Lord…

:slight_smile:

[quote=Paris Blues]This may sound like an obvious question but I once in awhile meditate on Christ’s passion and was wondering the true reality of the actual happening.

I know Mel Gibson’s Passion of Christ was extremely graphic and pretty violent. I try to imagine what it was really like 2,000 years ago, as if we were all there by Mary’s side. Was it bad enough that we couldn’t even see it happen? Was the real Passion worse than the movie?

What’s your view on this?
[/quote]

I didn’t see the film.

Bear in mind that crucified men:
[list]
*]took hours, usually days, to die
*]were at the mercy of the sadism of their executioners - the tradition that Peter was crucified upside down, is entirely plausible, and favours the authenticity of the tradition
*]were naked and completely exposed to the elements
*]had no control over their natural functions - crucifixes are very sanitised, if taken as representations of precise historical reality
*]could move only at the cost of excruciating pain
*]the flogging beforehand could easily kill - the criminal would have his back laid open; once he was crucified, the wounds would attract the flies, especially on a hot day in Palestine
*]the flogging involved the use of whips with shards of bone or metal in them - we are not talking about mere leather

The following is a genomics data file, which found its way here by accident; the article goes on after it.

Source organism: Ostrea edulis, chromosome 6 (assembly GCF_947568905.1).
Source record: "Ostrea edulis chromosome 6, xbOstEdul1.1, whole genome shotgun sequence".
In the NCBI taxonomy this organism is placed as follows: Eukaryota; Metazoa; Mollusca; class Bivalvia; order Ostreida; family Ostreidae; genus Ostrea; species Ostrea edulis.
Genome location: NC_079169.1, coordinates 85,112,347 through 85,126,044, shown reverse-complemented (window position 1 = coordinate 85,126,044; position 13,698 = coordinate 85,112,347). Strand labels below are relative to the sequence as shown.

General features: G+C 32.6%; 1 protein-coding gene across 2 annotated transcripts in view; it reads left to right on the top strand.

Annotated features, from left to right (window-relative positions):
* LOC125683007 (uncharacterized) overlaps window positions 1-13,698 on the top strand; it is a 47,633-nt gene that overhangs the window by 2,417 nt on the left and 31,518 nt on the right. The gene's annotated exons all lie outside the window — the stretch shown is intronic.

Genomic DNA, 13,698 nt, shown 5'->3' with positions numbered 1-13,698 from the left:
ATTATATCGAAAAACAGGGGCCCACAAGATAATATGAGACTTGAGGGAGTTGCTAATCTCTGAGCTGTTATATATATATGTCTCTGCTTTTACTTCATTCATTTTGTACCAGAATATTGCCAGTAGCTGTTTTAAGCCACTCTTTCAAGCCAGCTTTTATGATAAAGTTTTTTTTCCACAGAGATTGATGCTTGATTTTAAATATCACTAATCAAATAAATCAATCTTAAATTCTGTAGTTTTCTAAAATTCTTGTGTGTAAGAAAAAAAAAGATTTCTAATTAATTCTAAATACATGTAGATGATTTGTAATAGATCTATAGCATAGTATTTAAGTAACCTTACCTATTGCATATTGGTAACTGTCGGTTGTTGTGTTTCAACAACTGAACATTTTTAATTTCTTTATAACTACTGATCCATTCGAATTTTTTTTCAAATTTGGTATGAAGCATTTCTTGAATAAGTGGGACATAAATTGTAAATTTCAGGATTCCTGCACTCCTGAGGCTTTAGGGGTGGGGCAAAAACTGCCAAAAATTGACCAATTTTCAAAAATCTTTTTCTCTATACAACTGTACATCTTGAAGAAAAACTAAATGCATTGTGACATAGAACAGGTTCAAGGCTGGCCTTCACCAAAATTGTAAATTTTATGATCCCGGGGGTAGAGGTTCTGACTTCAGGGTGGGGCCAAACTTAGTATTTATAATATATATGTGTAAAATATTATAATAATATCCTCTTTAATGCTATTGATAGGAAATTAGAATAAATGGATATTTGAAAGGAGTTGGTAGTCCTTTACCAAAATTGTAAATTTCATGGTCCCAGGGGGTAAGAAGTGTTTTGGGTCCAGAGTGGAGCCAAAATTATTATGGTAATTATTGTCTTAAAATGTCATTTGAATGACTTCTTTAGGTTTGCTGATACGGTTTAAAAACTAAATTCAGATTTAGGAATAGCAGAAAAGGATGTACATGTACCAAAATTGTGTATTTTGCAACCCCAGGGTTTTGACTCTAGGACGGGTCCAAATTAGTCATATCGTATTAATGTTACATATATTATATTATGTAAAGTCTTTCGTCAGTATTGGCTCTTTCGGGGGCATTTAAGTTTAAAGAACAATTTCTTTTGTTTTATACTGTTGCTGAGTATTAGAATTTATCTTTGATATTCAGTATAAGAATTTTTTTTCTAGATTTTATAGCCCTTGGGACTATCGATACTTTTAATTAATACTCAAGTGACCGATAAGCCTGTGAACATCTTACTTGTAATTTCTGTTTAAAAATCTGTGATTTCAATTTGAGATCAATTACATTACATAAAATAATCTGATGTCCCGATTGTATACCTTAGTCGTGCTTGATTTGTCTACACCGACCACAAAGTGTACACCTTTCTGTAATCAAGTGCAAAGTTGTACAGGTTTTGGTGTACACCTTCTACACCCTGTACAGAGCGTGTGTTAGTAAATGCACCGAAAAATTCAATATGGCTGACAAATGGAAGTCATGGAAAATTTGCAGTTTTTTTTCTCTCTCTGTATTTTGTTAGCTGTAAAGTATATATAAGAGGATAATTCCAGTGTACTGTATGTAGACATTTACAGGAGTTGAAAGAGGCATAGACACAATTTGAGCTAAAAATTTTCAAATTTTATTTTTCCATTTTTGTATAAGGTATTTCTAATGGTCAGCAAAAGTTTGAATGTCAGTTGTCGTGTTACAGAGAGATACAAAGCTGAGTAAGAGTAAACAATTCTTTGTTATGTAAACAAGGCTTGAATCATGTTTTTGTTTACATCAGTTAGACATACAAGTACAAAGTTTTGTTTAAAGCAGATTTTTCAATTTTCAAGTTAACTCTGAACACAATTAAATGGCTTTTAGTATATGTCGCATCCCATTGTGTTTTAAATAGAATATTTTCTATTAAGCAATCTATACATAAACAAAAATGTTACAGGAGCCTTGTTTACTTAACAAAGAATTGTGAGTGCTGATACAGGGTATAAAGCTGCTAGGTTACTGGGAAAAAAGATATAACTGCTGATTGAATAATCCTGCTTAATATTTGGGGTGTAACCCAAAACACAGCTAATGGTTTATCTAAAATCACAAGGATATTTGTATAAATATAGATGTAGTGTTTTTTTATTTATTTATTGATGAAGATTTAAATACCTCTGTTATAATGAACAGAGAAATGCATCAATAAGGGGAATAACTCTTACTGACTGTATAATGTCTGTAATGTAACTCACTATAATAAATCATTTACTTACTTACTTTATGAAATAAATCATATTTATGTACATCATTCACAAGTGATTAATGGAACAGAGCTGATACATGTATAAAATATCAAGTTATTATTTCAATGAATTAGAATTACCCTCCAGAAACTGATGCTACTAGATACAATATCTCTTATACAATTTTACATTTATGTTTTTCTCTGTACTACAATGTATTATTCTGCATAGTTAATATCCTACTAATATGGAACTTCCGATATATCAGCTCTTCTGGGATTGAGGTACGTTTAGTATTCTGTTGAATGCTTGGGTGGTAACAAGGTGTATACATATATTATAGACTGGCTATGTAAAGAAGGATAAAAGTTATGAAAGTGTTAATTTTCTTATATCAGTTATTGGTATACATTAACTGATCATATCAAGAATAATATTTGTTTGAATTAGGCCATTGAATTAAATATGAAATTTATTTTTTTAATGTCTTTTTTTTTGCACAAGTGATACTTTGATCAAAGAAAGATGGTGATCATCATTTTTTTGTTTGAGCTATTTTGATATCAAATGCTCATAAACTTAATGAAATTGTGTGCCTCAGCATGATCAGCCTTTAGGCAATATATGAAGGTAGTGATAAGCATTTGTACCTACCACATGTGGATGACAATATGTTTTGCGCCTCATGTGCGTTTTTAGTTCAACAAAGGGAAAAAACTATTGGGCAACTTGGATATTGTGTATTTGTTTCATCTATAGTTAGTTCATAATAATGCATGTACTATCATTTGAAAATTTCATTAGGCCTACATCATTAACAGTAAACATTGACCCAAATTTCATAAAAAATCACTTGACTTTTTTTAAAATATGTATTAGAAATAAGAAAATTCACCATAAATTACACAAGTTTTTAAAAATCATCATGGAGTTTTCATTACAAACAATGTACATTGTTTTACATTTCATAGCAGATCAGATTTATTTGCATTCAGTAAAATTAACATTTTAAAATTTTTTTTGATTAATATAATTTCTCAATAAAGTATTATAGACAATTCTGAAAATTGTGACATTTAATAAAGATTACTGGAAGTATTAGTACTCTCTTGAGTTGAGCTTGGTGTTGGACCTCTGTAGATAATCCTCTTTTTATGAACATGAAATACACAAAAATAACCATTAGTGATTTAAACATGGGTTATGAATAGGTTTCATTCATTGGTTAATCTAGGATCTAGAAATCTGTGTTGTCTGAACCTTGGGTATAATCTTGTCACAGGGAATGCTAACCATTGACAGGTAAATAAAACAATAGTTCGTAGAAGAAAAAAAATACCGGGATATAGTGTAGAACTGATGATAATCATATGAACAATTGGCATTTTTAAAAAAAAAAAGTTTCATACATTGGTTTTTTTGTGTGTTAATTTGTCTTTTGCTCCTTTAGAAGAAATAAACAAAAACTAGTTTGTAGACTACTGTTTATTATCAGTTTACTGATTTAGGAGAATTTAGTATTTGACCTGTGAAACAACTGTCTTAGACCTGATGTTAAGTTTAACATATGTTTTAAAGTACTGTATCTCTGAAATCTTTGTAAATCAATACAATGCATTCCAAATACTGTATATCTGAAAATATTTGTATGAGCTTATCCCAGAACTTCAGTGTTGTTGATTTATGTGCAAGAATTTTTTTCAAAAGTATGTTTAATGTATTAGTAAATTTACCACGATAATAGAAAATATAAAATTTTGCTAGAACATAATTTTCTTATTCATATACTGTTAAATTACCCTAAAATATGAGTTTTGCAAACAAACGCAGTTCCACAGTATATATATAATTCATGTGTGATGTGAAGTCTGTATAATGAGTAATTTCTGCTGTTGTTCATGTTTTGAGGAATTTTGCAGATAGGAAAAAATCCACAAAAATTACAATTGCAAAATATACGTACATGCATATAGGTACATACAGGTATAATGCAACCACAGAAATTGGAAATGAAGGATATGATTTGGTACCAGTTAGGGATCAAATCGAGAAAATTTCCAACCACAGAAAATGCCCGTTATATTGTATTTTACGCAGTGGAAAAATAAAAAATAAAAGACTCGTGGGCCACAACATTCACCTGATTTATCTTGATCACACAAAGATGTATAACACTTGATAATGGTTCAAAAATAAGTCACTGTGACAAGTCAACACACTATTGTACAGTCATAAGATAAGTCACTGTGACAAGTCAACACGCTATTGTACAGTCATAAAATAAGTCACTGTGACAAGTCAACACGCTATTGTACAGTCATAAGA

[/list]By the time He died, He would probably have been a bleeding, stinking, insect-infested mess.

The significance of the fact that God Incarnate died this way cannot be emphasised enough - for by doing so, He died a death of the utmost disgrace and humiliation, a death normally (not quite always) reserved for the trash of society. Where Jesus was lucky, is in dying after a few hours: Bessus, the murderer of Darius III, was crucified by Alexander the Great in about 329 BC, and lingered for three days. Jesus was also lucky not to be mutilated - not everyone was so fortunate: the brigands crucified with him had their legs smashed; something, he, being dead already, was spared.

By doing so, He put Himself under the curse of Deuteronomy 21.23 - “Accursed is the man who is hanged upon a tree”. No greater collision between the unimaginable Holiness of God, and what is incompatible with it, is possible : Jesus occupied the space between them, and united them in His Death. The result is the restoration of man to the favour of God, mediated by Christ, the new (and better) Moses.